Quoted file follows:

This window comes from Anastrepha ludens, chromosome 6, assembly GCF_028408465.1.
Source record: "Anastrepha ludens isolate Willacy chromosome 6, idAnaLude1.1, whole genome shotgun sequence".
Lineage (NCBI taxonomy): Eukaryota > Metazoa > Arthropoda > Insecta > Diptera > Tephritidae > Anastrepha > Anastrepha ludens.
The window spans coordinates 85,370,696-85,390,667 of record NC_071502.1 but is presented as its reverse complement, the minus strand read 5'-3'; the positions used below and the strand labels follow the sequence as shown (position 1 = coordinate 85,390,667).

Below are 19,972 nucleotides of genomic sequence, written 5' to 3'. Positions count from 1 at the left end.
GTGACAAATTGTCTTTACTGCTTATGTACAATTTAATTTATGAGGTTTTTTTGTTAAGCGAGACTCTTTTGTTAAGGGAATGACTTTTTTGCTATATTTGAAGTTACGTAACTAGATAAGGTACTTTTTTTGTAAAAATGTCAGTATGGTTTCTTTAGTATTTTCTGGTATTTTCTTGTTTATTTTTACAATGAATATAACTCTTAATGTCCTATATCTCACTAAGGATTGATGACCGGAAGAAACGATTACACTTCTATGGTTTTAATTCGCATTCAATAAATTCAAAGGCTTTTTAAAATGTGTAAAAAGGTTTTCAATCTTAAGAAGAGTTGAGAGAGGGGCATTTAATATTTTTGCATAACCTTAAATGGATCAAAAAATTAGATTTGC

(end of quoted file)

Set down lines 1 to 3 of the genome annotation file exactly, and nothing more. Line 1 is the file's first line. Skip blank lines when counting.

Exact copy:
This window comes from Anastrepha ludens, chromosome 6, assembly GCF_028408465.1.
Source record: "Anastrepha ludens isolate Willacy chromosome 6, idAnaLude1.1, whole genome shotgun sequence".
Lineage (NCBI taxonomy): Eukaryota > Metazoa > Arthropoda > Insecta > Diptera > Tephritidae > Anastrepha > Anastrepha ludens.